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In general, you want your SAP instances to stay up. However, from time to time you need to stop them, usually for maintenance work, such as installing a new kernel patch. In the past, you would have informed your end users to disconnect at a certain time, and then you would have stopped the instance at that time. With increasing requirements for application availability around the clock, it has become more and more difficult to find a maintenance window when the instances can be stopped.

SAP and IBM have provided high availability features that allow keeping some instances up and running while others are stopped for maintenance. One use case is the “Rolling Kernel Switch” as described in SAP Note 953653, another use case is a high availability configuration that allows to switch the database from the primary node to a secondary node in order to perform maintenance on the primary node. Such a configuration can be established when using IBM Db2 Mirror for i as described in SAP Note 2808345. In both cases, you do not want to stop the affected instances abruptly, but you want to give active users and background processes some time to complete their work, while no new users can logon and no new background processes can be started on this instance. This approach is called soft shutdown. If you are using the SAP Microsoft Management Console (SAP MMC), you may be familiar with soft shutdown.. With SAP Note 2992443 and the associated ILE patch levels, a new parameter Soft shutdown time (SOFTTIME) has been introduced to enable soft shutdown through the STOPSAP command on IBM i as well.

Prerequisite for enjoying the benefits of a soft shutdown is to setup load balancing through logon groups with the help of SAP transaction SMLG. A comprehensive description of the definition of logon groups and load balancing can be found in this article at Whenever a new user is logging on to an SAP application server, the message server is picking the target instance from the logon group. Typically, the instance with the lowest current utilization is chosen, but when a soft shutdown is in progress for an instance, that instance will not be offered to the new user.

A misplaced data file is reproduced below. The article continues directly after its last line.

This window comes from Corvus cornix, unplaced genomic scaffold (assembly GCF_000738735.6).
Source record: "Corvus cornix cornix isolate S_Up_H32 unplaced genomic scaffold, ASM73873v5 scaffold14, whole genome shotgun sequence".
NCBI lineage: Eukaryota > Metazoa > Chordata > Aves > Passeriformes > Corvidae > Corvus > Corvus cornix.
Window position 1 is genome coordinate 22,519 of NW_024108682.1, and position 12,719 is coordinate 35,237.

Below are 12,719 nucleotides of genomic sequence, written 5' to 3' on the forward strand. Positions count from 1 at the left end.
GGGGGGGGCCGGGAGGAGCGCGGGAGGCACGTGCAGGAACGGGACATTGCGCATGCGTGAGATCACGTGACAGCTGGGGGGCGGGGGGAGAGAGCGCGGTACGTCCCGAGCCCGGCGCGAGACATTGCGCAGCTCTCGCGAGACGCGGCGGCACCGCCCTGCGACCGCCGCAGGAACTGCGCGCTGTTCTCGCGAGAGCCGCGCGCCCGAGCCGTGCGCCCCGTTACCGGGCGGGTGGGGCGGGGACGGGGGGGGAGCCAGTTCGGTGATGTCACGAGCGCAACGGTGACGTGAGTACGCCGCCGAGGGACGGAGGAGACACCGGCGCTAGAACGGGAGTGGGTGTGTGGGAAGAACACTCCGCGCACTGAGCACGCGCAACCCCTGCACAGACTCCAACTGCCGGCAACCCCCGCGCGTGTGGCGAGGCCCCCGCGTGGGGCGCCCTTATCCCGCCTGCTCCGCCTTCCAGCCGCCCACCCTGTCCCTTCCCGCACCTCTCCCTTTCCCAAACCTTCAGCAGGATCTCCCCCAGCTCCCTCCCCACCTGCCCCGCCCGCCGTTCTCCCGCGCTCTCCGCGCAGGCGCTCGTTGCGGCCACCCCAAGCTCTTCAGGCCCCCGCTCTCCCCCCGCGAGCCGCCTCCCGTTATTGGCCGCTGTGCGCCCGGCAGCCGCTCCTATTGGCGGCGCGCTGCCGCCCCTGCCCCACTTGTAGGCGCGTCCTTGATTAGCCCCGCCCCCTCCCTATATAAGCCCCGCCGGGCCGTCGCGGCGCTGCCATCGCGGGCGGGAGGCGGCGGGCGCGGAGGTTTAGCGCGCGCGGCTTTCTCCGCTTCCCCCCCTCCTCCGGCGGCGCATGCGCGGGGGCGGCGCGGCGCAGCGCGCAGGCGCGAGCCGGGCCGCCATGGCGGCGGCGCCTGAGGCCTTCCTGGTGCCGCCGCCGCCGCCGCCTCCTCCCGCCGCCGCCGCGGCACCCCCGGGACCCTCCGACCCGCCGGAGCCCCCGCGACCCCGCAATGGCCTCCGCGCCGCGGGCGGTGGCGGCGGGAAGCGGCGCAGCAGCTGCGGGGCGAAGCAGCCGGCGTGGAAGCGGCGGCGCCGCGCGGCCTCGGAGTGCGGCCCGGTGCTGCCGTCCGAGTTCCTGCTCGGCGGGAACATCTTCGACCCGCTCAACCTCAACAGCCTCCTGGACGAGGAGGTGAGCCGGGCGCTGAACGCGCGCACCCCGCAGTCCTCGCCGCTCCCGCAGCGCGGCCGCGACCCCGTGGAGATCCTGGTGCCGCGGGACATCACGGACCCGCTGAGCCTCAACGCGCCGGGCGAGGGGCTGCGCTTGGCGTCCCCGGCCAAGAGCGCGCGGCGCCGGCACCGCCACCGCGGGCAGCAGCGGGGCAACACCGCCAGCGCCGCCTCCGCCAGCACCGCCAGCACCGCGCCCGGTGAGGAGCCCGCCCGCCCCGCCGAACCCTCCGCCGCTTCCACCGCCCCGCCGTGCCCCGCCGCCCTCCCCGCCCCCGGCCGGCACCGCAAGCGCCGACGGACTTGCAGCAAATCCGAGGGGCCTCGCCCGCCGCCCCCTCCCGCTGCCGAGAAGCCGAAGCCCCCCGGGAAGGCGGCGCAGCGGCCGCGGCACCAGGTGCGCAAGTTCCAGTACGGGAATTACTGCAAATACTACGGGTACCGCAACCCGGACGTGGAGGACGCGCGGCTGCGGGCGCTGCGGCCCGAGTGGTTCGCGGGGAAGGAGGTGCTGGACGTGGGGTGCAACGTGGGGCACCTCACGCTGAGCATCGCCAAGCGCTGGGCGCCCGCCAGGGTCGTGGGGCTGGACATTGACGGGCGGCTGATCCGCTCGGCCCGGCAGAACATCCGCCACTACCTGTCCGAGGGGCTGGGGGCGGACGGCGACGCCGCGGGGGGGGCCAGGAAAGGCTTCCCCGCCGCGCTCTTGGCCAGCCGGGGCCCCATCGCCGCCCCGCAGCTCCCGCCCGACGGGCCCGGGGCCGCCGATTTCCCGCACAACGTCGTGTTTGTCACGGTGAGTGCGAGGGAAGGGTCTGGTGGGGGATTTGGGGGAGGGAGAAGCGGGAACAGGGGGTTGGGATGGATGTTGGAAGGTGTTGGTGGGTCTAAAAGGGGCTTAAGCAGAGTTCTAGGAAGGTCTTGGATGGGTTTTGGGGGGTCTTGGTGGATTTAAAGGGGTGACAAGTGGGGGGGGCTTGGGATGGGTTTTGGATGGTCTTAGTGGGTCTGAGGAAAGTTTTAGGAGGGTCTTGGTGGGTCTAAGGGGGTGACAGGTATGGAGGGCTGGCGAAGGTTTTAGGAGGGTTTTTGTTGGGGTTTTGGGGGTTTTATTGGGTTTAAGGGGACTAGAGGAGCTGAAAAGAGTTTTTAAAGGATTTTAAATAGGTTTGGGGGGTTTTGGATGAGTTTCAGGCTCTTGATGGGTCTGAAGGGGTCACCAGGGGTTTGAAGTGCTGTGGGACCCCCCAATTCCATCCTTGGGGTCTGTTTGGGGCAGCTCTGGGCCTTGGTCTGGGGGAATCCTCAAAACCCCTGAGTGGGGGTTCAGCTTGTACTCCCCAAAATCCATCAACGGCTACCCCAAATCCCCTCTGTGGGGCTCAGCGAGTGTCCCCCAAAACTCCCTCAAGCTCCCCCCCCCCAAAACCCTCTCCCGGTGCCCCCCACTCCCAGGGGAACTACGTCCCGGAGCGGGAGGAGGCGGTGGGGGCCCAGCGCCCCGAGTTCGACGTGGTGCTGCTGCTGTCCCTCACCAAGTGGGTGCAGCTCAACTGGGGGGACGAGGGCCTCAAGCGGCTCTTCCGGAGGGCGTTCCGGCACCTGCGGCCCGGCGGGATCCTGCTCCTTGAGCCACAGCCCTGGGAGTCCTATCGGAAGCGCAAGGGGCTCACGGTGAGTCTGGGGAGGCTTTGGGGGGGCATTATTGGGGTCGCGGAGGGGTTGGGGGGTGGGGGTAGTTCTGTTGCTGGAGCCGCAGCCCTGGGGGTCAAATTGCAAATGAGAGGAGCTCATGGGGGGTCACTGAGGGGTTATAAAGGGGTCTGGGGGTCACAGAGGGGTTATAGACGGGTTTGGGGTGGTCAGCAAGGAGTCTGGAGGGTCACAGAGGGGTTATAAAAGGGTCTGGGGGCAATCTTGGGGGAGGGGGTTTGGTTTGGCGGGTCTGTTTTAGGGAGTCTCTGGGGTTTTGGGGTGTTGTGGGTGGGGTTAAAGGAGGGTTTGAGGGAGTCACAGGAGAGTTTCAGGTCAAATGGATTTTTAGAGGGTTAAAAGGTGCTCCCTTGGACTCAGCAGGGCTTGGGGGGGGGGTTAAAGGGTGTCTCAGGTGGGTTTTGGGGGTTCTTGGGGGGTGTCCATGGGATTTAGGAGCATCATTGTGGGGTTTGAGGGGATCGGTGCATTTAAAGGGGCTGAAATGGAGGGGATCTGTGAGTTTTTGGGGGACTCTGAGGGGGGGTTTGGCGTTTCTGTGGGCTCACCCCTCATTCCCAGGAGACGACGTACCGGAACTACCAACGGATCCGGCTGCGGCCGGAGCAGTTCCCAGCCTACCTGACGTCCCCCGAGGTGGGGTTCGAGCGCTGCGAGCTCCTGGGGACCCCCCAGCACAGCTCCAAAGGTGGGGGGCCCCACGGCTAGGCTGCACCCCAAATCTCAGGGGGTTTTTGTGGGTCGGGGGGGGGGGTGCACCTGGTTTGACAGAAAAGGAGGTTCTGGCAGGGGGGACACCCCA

The complete soft shutdown happens in multiple phases. After the load balancing function is aware of the shutdown, external logins will be disabled, the scheduler for background processes will be stopped and the instance will give long running tasks some time to complete. Finally, periodic tasks will be ended, listen ports will be closed, and work processes will be monitored until they are all idle before the instance is stopped. A detailed flow chart of the soft shutdown process can be found in the SAP Help Portal, e.g. under SAP NetWeaver 7.5 → tab OperateTechnical Operations for SAP NetWeaverAdministration of Application Server ABAPSoft Shutdown of Application Server ABAP. For the different shutdown phases, you can specify timeout values through a variety of profile parameters that are documented in the same section of the online documentation, such as rdisp/shutdown/auto_logout or rdisp/shutdown/idle_wp_timeout.

To initiate a soft shutdown from the command line, you login as <SID>ADM and use the STOPSAP command with the new parameter Soft shutdown time (SOFTTIME). The default value is SOFTTIME(*HARD), which reflects the same behavior as in the past and causes an immediate shutdown of the instance(s). Alternatively, you can specify a timeout in seconds. With that, STOPSAP will attempt a soft shutdown and wait for the specified time. If the instance is not stopped completely after that time, a hard shutdown will be initiated for that instance. With the special value SOFTTIME(*SOFT), the STOPSAP procedure will wait indefinitely for the soft shutdown to complete. Since the soft shutdown related profile parameters (rdisp/shutdown/auto_logout, rdisp/shutdown/idle_wp_timeout and so on) will kick in eventually, this should not take forever, unless the timeouts through profile parameters have been disabled as well. When specifying a SOFTTIME value other than *HARD, you can only stop a single instance, not INSTANCE(*ALL), and you cannot end the instance subsystem. Note that the STOPSAP parameter Maximum wait time (WAITTIME) is not related to the soft shutdown but has a different function: It specifies, how long the STOPSAP command will wait for the (hard) shutdown to complete before moving on. If that time is exceeded, STOPSAP will process the next instance or return to the caller, but the shutdown of the previous instance will continue until that instance is stopped.

For more explanations of the STOPSAP command and the new parameter, see the help function of the command STOPSAP (function key F1) and SAP Note 2992443.